______________

first posted DECEMBER 5, 2018

Thought provoking video

I do not totally agree with this video and at times it sounds like a boomer rant against young people, but he makes some good points. It’s worth viewing or I would not post it. In my view, the problems he addresses largely originate with boomer greed and mutual self-approval, which define the culture of that cohort: selfish, self-indulgent, intellectually lazy and often wrong. It is boomers who have bequeathed to the young the main causes of their problems: lefty shit education, shit news media, shit Big Tech censorship, shit demographics, shit politics, timid ideas and ideological indoctrination rather than robust training in how and why to think. All around us, the world of both young and old is a shrunken, angry, stupid version of itself because wherever we turn thought is banned, circumscribed, punished. Even on this small blog I have to be careful about what I say or some asshole, young or old, will cancel me. It’s not young people who conducted and allowed a fraudulent election to pass or who corrupted the FBI and DOJ or who ruined MSM, our schools, our nation. That fault lies much more with boomers, I am sorry to say.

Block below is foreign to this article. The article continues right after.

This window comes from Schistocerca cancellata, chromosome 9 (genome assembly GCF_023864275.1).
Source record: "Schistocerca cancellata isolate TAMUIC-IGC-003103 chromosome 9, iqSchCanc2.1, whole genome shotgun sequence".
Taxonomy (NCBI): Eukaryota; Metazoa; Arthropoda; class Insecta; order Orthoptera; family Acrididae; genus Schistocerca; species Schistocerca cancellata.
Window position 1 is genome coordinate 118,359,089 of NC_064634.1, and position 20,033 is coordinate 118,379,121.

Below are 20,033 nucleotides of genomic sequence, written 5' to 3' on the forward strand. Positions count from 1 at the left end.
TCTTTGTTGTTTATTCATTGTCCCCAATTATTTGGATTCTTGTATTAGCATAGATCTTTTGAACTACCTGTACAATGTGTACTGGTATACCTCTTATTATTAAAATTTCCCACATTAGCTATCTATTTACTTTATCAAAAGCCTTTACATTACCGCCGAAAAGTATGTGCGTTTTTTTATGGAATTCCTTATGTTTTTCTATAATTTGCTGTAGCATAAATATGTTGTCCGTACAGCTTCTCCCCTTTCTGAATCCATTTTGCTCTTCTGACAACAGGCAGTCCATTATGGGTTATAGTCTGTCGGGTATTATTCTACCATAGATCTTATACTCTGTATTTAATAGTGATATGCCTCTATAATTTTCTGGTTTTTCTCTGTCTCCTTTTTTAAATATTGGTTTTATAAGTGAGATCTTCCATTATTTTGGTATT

Don’t be intimidated by the left; learn to answer back

480 words

A deep basis of thought is imagined or rehearsed speech. If we cannot imagine a good response to a verbal attack, we will tend to be intimidated by it and shrink from of it even as we sense it is false. We might even concede to demands based on intimidation alone because with no answer, we are unable to think clearly about what is happening. We surrender without a fight.

A strong example of this might be a leftist accuses you of racism and on that basis demands a concession from you. How do you respond? If you deny you are racist, a person like that will claim your denial is proof of racism.